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July 31, 2007

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Patrick

Marc~

How much of the Egyptian variant's successes can be laid at the feet of Mubarak's more heavy-handed approach? Your analysis gives one the impression that the Jordanian MB is marginalizing itself, when in fact, some credit (in the same way one should credit Karl Rove) should go to a more subtle approach by Abdullah II and his cronies. From the way you tell it (and so far, I've seen no better narrative), it seems the Jordanian mukhabarat backed al-ikhwan into a corner, and their only choice was a humiliating withdrawal.

aardvark

Yes, I think there's a lot to that - the Jordanians have long been absolute masters of the gerrymandering, political engineering game, whereas the Egyptians are rather crude and obvious about it.

Fouad

the reason the Jordanian IAF fielded about 33 candidates only was due to the intense vilification campaign they have been subjected to by the jordanian regime months before. Many Jordanians who support the IAF and their anti-corruption, anti-imperialism, pro-democracy platform, were too afraid to be identified with them openly. The poor showing of the MB in Jordan is a result of official intimidation campaign by the regime not lack of popularity of the islamists.

issandr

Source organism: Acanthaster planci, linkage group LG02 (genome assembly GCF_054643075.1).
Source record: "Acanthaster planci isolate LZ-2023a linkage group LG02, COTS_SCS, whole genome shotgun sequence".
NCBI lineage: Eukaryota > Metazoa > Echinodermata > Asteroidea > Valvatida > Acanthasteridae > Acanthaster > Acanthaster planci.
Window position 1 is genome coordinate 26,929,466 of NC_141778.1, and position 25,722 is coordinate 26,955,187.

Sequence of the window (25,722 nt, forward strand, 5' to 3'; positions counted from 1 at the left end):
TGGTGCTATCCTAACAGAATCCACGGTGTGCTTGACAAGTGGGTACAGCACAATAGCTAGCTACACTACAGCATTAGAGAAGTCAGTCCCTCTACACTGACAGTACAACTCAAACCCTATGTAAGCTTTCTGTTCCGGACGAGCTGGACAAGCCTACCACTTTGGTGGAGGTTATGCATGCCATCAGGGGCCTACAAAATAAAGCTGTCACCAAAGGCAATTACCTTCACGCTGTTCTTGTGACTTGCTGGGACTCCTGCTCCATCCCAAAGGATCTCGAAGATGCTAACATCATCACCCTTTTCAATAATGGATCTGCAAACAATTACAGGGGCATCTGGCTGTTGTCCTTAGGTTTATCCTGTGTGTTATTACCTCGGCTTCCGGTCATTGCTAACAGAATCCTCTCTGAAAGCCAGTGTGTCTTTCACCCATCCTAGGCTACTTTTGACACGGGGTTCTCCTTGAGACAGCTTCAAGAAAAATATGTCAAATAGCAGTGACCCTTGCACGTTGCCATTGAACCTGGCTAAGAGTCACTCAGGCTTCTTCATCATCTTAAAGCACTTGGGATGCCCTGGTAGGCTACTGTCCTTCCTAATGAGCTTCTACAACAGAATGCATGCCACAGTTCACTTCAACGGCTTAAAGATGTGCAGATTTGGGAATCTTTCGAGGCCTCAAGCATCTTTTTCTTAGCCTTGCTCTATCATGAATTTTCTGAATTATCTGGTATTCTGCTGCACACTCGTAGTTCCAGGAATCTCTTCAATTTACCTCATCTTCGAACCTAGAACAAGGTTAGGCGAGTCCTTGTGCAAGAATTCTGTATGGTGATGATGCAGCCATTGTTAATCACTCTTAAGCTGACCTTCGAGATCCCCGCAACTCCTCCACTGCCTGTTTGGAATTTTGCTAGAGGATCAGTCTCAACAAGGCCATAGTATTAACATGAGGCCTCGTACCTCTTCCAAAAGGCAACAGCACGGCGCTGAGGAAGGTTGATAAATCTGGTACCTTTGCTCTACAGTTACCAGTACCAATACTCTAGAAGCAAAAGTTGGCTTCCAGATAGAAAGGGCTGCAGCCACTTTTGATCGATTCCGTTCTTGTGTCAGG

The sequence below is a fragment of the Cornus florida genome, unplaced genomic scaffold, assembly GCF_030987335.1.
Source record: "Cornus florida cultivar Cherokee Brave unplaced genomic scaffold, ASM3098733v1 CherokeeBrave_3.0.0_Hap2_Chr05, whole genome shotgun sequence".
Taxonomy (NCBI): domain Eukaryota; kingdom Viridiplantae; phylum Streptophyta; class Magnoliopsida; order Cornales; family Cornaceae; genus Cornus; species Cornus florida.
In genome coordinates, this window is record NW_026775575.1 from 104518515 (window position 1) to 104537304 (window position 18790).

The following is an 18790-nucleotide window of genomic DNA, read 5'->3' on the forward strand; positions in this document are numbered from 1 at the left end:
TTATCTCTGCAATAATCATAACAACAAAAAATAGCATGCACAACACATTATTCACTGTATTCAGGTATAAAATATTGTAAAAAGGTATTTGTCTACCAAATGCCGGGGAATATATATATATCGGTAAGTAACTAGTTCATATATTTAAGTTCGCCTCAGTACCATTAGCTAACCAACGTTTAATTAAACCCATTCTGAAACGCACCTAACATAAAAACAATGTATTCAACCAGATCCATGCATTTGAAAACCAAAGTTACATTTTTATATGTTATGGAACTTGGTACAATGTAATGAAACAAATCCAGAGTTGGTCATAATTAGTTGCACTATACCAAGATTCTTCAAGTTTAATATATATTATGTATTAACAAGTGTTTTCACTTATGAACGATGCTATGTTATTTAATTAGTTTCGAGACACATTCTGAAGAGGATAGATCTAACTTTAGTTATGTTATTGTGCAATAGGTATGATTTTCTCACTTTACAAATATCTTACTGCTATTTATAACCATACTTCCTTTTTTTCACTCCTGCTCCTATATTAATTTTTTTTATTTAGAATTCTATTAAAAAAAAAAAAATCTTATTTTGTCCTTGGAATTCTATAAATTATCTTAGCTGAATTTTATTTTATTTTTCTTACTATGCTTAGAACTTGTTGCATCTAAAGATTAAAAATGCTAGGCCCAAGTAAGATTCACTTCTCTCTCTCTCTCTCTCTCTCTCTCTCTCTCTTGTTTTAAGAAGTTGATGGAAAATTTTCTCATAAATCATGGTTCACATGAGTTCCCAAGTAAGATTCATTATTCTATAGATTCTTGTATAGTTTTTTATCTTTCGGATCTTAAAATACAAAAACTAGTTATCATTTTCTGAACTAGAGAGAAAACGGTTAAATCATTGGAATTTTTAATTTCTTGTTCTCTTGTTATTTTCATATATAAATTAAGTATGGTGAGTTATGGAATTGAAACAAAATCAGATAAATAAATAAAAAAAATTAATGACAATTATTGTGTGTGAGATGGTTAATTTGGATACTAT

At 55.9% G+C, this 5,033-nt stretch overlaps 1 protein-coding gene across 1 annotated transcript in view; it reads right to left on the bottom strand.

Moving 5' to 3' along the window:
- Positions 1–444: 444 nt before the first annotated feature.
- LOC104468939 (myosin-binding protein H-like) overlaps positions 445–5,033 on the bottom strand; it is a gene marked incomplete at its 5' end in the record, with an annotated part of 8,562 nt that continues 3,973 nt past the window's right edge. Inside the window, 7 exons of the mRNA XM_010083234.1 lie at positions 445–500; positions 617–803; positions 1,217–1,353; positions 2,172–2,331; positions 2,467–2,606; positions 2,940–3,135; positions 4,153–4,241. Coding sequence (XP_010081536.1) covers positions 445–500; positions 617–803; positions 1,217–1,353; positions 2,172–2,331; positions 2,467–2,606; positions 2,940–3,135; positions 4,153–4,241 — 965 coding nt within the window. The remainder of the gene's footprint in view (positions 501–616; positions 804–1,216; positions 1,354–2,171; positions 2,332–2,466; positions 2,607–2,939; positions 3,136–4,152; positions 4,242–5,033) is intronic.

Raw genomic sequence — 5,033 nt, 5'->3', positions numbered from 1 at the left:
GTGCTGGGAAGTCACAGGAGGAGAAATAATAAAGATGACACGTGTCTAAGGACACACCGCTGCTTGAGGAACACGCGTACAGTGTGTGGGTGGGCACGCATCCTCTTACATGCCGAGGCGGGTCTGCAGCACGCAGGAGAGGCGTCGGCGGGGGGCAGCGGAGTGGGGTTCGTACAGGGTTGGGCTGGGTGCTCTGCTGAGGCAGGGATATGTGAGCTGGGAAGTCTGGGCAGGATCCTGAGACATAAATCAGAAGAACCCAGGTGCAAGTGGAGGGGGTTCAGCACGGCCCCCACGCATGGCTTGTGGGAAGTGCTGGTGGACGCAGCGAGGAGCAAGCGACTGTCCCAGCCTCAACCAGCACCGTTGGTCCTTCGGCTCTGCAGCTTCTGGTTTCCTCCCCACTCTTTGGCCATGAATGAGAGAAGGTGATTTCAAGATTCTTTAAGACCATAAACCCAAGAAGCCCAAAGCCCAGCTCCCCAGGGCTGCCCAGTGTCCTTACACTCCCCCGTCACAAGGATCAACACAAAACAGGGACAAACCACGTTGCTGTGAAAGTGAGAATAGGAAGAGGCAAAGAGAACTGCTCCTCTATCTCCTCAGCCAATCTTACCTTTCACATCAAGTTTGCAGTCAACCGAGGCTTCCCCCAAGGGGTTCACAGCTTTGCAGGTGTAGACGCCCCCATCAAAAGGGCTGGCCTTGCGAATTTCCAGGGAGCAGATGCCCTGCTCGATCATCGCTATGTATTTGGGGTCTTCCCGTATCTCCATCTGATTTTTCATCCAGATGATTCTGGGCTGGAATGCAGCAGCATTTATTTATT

I would see the Jordanian MB's decision to only field a few candidates as a sign of the strong control the regime holds over the political field, whether that control in Egypt is getting weaker -- paradoxically, hence the need to resort to violence and obvious fraud on election days. The Egyptian MB knows this, and especially knows Mubarak's days are numbered because of his age if not because of his grip on power, and are taking advantage (within reasonable limits, since they only fielded about 120 candidates out of a possible 444 in 2005 and 19 out of 84 in 2007) of the general latent political uncertainty to make advances. Neither group feels it has a shot in hell of immediately making a difference, but the potential for a real breakthrough is much closer in Egypt than in Jordan -- not because the former is more liberal and permissive, but because it is less in control of things. Also, we must remember the Egyptian MB (and presumably the Jordanian one) is also constantly re-negotiating its position vis-a-vis the regime or at least elements of it, in part tactically and in part because of internal debate within those groups (or else why would Mahdi Akef say things like Mubarak is a respectable man and he regrets that some Brothers have spoken disparagingly of him, as he did a few days ago in the press?)

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